And despite all the commercialism, media manipulation and bias against true originality—God bless America—justice prevailed. She won.
But I’m not a music writer. My specialty is personal finance, of which career is a primary component, and the whole notion of vocation or “calling” is one with which I am fascinated. I believe that we each have a unique combination of personality characteristics, natural proclivities and honed skills that when employed in the service of others at the right time and in the right environment can bring uncommon fulfillment. (But be warned, it may not bring money, fame, or even a job.)
So what vocational lessons might we learn from this unlikely 12-year-old star?
1) There may be no stage in life in which it is harder to be authentic than middle school. If she can do it then, we can do it now.
2) Nothing conveys authenticity better than vulnerability. (But while life-giving, being vulnerable can be exhausting, and it’s never easy.)
3) Most of the work we do requires trust on the part of those we serve. Vulnerability—even the upfront acknowledgement of our faults and shortcomings—is the quickest path to trust.
4) We need not be free from constraints and the influence of others in order to exercise authenticity and our own brand of creativity. (This is something I learned from James K. A. Smith in his new book, You Are What You Love.) Many a tortured musician would spurn the mere thought of submitting him or herself to a venue as “establishment” as America’s Got Talent. But with innocence and whimsy, Grace was able to be fully herself—even while being constrained by a decidedly commercialist enterprise. You don’t have to be “out on your own” in order to be fully you. Constraints can ironically inspire creativity, and the best organizations welcome individuality in the midst of their communities.
5) We all have creative potential. Whether a plumber, priest or professional, we can all bring a certain artisanship to our work.
What does this mean for you? What is the next step in authenticity, vulnerability or creativity that you could take?
It’s that time of year again, where the heat of summer recedes, sweatshirts make a comeback and businesses lose billions in flagging productivity due to fantasy football. But it’s not just businesses losing out—fans and players come up short as well.
How, after all, can I truly dedicate myself to rooting fully for my beloved Baltimore Ravens if I took Le’Veon Bell—who, for those not acquainted with the best rivalry in football, plays running back for the Steelers—second in the fantasy draft? It can’t be done. It’s just wrong.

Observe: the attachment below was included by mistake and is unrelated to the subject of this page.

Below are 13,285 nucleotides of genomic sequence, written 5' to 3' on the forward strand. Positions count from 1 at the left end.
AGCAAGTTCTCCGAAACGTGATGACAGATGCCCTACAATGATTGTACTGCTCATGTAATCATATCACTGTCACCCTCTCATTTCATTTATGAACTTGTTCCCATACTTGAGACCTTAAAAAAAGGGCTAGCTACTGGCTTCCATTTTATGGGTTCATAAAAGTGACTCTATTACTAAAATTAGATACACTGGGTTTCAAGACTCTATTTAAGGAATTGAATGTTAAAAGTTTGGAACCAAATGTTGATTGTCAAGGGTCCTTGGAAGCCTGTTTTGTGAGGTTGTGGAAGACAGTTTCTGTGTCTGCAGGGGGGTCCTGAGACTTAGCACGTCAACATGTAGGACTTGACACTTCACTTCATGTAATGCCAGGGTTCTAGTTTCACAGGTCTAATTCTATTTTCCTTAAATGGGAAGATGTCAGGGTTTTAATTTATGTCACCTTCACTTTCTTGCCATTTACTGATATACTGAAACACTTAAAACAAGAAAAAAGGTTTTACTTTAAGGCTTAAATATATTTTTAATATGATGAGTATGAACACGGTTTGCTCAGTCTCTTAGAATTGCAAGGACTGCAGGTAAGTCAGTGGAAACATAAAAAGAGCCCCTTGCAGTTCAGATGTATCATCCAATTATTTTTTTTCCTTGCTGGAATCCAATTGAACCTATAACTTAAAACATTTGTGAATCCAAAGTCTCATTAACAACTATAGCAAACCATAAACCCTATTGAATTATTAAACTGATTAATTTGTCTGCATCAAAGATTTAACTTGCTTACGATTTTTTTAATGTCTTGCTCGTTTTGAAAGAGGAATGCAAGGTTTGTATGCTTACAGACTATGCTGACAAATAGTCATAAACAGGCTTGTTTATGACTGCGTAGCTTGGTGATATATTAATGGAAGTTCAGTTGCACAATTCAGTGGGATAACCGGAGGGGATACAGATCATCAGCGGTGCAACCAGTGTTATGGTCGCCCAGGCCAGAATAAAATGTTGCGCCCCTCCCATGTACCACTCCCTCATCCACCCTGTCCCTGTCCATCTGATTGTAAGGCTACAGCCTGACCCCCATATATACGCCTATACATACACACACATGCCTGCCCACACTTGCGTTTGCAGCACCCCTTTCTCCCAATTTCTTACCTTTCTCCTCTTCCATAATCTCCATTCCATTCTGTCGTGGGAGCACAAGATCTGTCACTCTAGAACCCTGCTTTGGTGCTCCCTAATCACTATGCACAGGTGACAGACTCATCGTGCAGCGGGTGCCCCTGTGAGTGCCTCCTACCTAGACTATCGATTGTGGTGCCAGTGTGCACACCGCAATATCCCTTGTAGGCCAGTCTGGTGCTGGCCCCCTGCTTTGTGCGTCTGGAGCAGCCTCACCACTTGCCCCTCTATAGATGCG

Partly. But there are more serious personal and financial implications to embracing fantasy (sports or otherwise). The danger in fantasy is its distance from reality. It’s “betting on a future that is not likely to happen,” according to Psychology Today.
Our fantasies tend to sensationalize what we’d prefer to imagine while ignoring what we’d prefer to not. Then, when our actual spouse, child, parent, friend or co-worker falls short of the impossibly high bar we’ve set for them, we—and often, they—are crushed.
“Emotional suffering is created in the moment we don’t accept what is,” says Eckhart Tolle, who, perhaps unintentionally, delivers a potent dose of truth that especially informs us in our personal dealings with money.
Here are a handful of financial fantasies, followed by their unvarnished truths:
Competition for your dollars creates an inertia that always seems to lead Wall Street down the path of unhelpfully increasing the risk in your portfolio. The recent Wall Street Journal headline, “Bond Funds Turn Up Risk,” illustrates an especially alarming trend. Specifically, of increasing the risk in the part of your portfolio that should be reducing overall risk—bonds.
Bonds are supposed to be boring. The primary role they serve in our portfolios is not necessarily to make money, but to dampen the volatility that is an inevitable byproduct of the real moneymakers—stocks.
Imagine that your entire life revolves around a single performance lasting less than 14 seconds. You’ve sacrificed your youth, close friendships and any semblance of a career in pursuit of validating your Herculean effort on the world’s largest stage. The hopes of your country on your shoulders. Tens of millions of gawkers eager to praise perfection — and condemn anything less.
You dork it.
That’s precisely what happened to Haitian hurdler Jeffrey Julmis in the Olympic 110-meter semifinal heat when he crashed into the very first hurdle, tumbling violently into the second.
Wow. I love the Olympics, the pinnacle of athletic competition. I even see past all the corporate corruption and commercial sensationalism, drinking in every vignette, simply in awe of all that the human body, mind and spirit can accomplish in peak performance. But thank God life isn’t like the Olympics (even for Olympians).
We aren’t subject to the imperial thumbs up or down based on a single momentary contest (or even a handful of them). But we’re certainly capable of treating life that way, often to our detriment. Don’t believe me? When was the last time you said (or thought):